I’m tipsy, and I’m thinking about Mank, both the movie and the man. I like to think he’d enjoy the thought of somebody drinking and writing about a portrayal of himself almost 70 years after his death. Maybe I’m wrong. What I do know is that Mank is a great movie.
Mank is also Fincher’s most revealing work to date. It is an epic drama that conveys what he has to say about films and the people behind them. Fincher isn’t exactly known for his warmth as a storyteller. The ending of The Game and The Curious Case of Benjamin Button are the possible exceptions, but even those are about how death is coming for us all. Mank is a rare life-affirming experience from the filmmaker, about the importance of people, not films.
(This post contains spoilers for Mank.)
Mank is the nickname for writer Herman J. Mankiewicz (played by Gary Oldman). The nonlinear story depicts the Oscar-winning writer during both his heyday in Hollywood and later, nearing the end of his career when he’s writing the script for Citizen Kane. It’s a story that transitions through swaths of time without a single bump in the road, except the one that leaves Mankiewicz convalescing in bed.
The wordsmith is his own worst enemy and his own best friend, but he’s also admirable through Fincher’s lens. There’s a bit of hero worship on display for this artist learning to fight for due credit when Citizen Kane comes around. In Mank’s younger days, he was full of energy and hubris like Orson Welles (Tom Burke), but he didn’t know how to play the game like another character ahead of their time, actress Marion Davies (Amanda Seyfried). Their relationship is the beating heart of the movie. They are cut from the same cloth and recognize it. The scribe and the actor relish booze, playful language, and good laughs. They also struggle with their place in time and the industry, as well as alcoholism.
In one of the most evocative walk-and-talk scenes in years, Mank and Marion stroll around William Randolph Heart’s (Charles Dance) mansion. Similar to the caged animals they pass, they’re entertainers trapped. They walk freely and happily with one another, but they are confined to their spots on Hollywood’s ladder. Visually, the walk-and-talk is stunning, but the real sense of awe is the connection forged between these two friends. I couldn’t help but wonder if Seyfried and Oldman’s collaboration in Red Riding Hood, of all movies, led to such a believable intimacy here. It’s their affection for one another, that level of vulnerability, that breaks new ground for Fincher.
Fincher doesn’t believe in making comforting movies, so of course, he even makes us question for a second the authenticity of his film’s beautiful friendship. At the beginning of the story, Rita Alexander (Lily Collins) asks if he knew Marion Davies. “If anyone did…” he replies, to suggest no one did. The director often portrays people in his stories as playing roles. Nick and Amy played the perfect couple in Gone Girl, the narrator created a role for himself in Fight Club, and John Doe cast himself in the sick biblical story he’s telling in Se7en. Mark Zuckerberg was trying to be an asshole, too. Mank and Davies once played their parts in the industry, too: the charming actress, and the witty writer. At the end, though, they’re no longer playing parts. They’re no longer under contract.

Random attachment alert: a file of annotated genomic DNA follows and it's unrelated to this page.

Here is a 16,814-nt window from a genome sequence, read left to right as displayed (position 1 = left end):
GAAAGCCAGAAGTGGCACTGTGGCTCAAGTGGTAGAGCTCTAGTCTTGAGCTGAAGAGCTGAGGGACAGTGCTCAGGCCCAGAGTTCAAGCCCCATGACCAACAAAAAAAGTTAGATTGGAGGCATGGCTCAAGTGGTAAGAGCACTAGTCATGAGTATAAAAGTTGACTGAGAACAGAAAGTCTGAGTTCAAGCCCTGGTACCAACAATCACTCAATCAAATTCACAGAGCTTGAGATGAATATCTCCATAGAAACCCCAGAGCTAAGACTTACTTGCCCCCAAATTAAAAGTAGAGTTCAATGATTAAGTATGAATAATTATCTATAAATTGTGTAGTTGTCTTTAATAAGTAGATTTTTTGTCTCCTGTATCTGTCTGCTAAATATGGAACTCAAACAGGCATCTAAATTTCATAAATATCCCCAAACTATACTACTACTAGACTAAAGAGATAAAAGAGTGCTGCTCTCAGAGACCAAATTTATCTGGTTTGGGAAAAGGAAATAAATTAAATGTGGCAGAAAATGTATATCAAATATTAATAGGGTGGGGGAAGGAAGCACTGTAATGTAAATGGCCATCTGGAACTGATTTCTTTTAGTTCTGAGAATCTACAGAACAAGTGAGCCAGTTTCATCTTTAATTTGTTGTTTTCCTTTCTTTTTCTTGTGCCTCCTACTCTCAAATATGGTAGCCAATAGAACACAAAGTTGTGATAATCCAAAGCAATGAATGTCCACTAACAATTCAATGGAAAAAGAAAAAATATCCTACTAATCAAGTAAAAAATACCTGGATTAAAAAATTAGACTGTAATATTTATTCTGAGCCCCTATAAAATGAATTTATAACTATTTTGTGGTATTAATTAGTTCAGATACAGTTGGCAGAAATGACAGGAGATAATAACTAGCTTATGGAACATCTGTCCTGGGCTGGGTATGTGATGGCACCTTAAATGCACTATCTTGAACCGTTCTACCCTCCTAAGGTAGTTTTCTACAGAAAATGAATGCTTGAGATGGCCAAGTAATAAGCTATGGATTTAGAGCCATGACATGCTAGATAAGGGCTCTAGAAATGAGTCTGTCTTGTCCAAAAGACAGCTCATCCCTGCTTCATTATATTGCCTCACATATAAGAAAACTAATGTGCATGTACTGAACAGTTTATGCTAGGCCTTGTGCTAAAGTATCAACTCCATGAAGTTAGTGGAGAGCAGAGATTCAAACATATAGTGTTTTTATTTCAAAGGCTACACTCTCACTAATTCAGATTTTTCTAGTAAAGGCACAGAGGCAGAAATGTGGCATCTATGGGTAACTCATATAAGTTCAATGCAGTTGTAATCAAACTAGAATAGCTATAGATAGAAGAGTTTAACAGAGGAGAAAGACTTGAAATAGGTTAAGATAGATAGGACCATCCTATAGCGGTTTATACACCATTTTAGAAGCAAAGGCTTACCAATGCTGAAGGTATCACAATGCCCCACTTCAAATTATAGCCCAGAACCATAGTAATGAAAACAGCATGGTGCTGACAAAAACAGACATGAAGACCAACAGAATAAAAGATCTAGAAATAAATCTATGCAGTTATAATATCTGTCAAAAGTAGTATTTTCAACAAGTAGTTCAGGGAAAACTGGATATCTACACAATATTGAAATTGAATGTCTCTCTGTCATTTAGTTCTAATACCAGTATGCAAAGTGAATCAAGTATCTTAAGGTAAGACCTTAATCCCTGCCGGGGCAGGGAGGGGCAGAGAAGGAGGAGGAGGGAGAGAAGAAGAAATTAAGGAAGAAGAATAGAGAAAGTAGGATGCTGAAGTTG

Mank’s reliability as a narrator also makes us question his relationship with the starlet and wife of William Randolph Hearst (Charles Dance). Most of their relationship is portrayed through old drunken memories, heightened by booze and a writer’s grandiose imagination. Even when it comes to a lovely friendship, Fincher calls bullshit a little bit. Joy is always fleeting in Fincher movies. “I was thinking how nothing lasts, and what a shame that is,” Benjamin Button said.
Years after the pair’s “glory days,” two are reunited for a picnic, a picnic in a Fincher film (without a murderer present). The music swells with such sweetness from composers Trent Reznor and Atticus Ross, two other lords of darkness showing a more tender side here as well. The director contrasts the pleasant image with weightier emotions, but still, it’s unmistakably a scene from Fincher’s heart. Both Marion and Mank have grown, with the latter learning he isn’t always the smartest guy in the room and that he, too, misread Marion and her love for Hearst.
Fincher’s compassion is more earnest than ever. To be fair, there’s usually empathy to go along with the macabre in his work. The director has been called cold, but for me, that’s never been the case. Look at the rebirth in The Game, the paternal relationship between Somerset and David Mills in Se7en, the accepting relationship between Nick and Margot in Gone Girl, and the obsession eating away at good people searching for the truth in Zodiac.